|Name||Filton Avenue Primary School|
|Ofsted Inspection Rating||Requires improvement|
|Inspection Date||22 May 2018|
|Address||Lockleaze Road, Horfield, Bristol, BS7 9RP|
|Religious Character||Does Not Apply|
|Number of Pupils||755 (48% boys 52% girls)|
|Number of Pupils per Teacher||18.1|
|Academy Sponsor||Trust In Learning (Academies)|
|Local Authority||Bristol City of|
|Percentage Free School Meals||27.3%|
|Percentage English is Not First Language||32.2%|
Information about this school
The school meets the government’s current floor standards, which set minimum expectations for the attainment and progress of pupils at the end of key stage 2. The former junior school on the same site was closed in September 2015. At this time, the infant school’s age range was extended to incorporate the juniors and amalgamate the two schools to form Filton Avenue Primary. The infant school was already an academy, having joined the Trust in Learning multi-academy trust in September 2012. The school is much larger than the average primary school. It has 728 pupils on roll. Pupils are taught over two sites. The Lockleaze campus has 557 pupils between the Reception Year and Year 6. There are three classes in each year group. The Orchard campus, which shares the site with the Orchard secondary school, has 171 pupils taught in single classes between the Reception Year and Year 5. The proportion of pupils eligible for free school meals is above the national average. This is 37% compared to the national average of 24%. The proportion of pupils who speak English as an additional language is above the national average. This is 34% compared to the national average of 21%. The proportion of pupils who have SEN and/or disabilities is above the national average. This is 15.1% compared to 12.2%.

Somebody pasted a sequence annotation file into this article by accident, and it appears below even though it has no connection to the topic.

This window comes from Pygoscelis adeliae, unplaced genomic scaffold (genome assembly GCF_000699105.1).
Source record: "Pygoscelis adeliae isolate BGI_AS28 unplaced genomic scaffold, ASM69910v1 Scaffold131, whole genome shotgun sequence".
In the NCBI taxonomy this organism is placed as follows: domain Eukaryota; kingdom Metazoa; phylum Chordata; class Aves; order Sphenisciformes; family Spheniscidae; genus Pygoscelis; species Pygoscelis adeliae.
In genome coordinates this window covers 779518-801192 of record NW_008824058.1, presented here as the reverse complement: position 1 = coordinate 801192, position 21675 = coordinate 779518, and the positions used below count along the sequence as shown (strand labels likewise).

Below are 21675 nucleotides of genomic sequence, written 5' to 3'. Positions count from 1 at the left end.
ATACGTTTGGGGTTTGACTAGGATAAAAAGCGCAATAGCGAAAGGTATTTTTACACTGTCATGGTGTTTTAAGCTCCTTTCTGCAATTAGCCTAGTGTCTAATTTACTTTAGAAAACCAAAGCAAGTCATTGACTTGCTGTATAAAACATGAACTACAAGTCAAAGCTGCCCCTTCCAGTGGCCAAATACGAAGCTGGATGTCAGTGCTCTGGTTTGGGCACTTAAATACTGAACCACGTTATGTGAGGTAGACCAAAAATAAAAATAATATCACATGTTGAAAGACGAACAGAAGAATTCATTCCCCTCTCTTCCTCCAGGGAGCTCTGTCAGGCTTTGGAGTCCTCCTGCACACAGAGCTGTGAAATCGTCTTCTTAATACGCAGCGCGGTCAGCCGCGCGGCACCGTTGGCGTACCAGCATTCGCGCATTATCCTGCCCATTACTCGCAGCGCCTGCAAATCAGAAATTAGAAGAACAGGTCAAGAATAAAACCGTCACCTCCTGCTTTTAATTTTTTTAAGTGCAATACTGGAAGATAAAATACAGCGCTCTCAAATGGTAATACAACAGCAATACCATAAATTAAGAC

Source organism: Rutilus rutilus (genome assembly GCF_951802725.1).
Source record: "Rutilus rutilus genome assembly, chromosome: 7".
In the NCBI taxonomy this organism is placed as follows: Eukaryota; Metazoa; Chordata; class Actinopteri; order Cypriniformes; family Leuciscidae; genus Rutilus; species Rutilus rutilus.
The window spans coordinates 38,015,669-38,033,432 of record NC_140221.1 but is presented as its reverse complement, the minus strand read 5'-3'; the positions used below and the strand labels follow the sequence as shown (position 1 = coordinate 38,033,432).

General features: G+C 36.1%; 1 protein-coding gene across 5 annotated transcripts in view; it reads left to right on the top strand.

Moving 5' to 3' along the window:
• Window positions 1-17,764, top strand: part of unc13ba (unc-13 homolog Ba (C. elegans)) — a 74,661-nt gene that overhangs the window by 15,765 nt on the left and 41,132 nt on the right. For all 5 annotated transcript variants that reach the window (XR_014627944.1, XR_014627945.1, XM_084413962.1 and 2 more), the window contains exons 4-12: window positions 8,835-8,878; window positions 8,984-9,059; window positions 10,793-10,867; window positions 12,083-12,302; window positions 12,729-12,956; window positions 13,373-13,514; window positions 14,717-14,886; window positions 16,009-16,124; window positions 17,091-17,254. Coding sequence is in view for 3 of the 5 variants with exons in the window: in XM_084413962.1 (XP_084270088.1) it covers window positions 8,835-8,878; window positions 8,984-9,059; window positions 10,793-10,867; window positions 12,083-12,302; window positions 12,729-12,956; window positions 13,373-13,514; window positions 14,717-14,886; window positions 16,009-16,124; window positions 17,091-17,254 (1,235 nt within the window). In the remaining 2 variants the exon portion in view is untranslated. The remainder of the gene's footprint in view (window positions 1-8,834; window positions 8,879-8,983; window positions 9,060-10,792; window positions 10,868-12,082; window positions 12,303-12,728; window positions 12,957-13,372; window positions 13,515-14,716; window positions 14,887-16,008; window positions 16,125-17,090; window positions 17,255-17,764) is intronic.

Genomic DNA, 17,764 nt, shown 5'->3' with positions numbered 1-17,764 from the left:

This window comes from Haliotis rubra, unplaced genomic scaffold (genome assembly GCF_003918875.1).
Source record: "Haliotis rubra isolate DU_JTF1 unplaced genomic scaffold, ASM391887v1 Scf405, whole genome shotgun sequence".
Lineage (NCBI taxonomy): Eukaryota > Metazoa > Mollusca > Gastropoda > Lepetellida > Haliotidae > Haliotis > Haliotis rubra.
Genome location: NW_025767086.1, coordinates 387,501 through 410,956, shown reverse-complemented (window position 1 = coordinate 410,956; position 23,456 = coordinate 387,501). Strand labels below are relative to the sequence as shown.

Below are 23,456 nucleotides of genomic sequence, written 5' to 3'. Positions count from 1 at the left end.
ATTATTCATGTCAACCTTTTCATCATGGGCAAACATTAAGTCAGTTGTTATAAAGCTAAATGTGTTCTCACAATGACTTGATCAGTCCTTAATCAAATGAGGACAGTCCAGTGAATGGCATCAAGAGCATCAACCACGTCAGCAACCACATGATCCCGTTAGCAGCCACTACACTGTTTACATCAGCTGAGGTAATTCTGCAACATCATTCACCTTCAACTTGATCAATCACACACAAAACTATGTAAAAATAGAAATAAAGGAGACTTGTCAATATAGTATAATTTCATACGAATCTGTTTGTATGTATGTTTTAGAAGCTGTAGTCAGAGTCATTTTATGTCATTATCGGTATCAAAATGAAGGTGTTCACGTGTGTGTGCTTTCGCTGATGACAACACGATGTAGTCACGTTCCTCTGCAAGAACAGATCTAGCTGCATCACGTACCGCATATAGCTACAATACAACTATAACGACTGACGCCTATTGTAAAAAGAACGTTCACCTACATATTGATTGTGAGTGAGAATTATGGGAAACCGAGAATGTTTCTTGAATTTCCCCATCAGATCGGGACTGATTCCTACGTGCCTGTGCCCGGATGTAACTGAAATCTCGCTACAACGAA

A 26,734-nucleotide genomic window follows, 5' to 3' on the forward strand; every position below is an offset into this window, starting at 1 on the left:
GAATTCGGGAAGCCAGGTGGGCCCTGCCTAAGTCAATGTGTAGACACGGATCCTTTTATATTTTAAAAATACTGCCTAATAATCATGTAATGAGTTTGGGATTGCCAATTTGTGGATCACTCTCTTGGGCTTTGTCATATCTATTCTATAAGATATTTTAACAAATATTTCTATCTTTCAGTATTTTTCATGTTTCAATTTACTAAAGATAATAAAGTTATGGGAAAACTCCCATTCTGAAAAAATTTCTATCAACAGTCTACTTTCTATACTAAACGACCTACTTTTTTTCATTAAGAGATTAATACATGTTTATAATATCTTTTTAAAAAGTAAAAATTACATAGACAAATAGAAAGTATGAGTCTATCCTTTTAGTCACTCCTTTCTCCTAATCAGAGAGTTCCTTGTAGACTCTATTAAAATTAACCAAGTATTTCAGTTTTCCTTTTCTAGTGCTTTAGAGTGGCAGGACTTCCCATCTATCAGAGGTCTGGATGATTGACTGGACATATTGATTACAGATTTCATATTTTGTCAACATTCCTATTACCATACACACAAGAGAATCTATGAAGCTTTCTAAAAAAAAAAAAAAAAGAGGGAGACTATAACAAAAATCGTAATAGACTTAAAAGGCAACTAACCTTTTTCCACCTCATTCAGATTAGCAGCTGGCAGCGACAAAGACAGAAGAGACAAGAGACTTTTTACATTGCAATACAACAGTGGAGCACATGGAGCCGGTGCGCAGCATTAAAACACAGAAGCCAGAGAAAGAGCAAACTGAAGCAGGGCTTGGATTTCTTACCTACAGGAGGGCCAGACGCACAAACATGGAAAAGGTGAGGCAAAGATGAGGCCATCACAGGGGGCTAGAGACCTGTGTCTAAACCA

Summary of key findings for parents and pupils
This is a school that requires improvement Since the amalgamation of the infant and junior schools in 2015, the rate of improvement has been too slow. Pupils’ achievement, particularly at the end of key stage 2, has been poor. Leaders’ evaluations of the quality of teaching are overly generous. As a result, teaching is too variable in different classes and subjects. Leaders’ strategic plans for disadvantaged pupils or those who have special educational needs (SEN) and/or disabilities are not sufficiently robust. Consequently, pupils’ progress is not good enough in reading, writing and mathematics. Leaders do not evaluate the effectiveness of the curriculum. As a result, pupils’ knowledge in a range of subjects is not strong, including in science, the arts and humanities. Teachers’ expectations of pupils are not consistently high. As a result, pupils do not produce the same quality of work in the full range of subjects. Teachers do not identify common errors or misconceptions in spelling, punctuation and grammar in writing, or calculation and reasoning in mathematics. This slows the progress of pupils, especially lower-attaining pupils and those who have SEN and/or disabilities. Teachers do not consistently match work closely enough to pupils’ different abilities to build rapidly on their prior skills, knowledge and understanding. Despite improvements, low-level disruption still interrupts pupils’ enjoyment and learning in some lessons. The school has the following strengths Leaders are determined to see the school improve. Their recent actions are raising achievement so that standards are rising across the school in reading, writing and mathematics. Leaders have taken effective action to eliminate inadequate teaching. Effective pastoral work and care keep pupils safe and are rapidly improving attendance, especially for vulnerable pupils. The teaching of phonics is good. Teaching in the Reception Year is good. This gets children off to a strong start in school.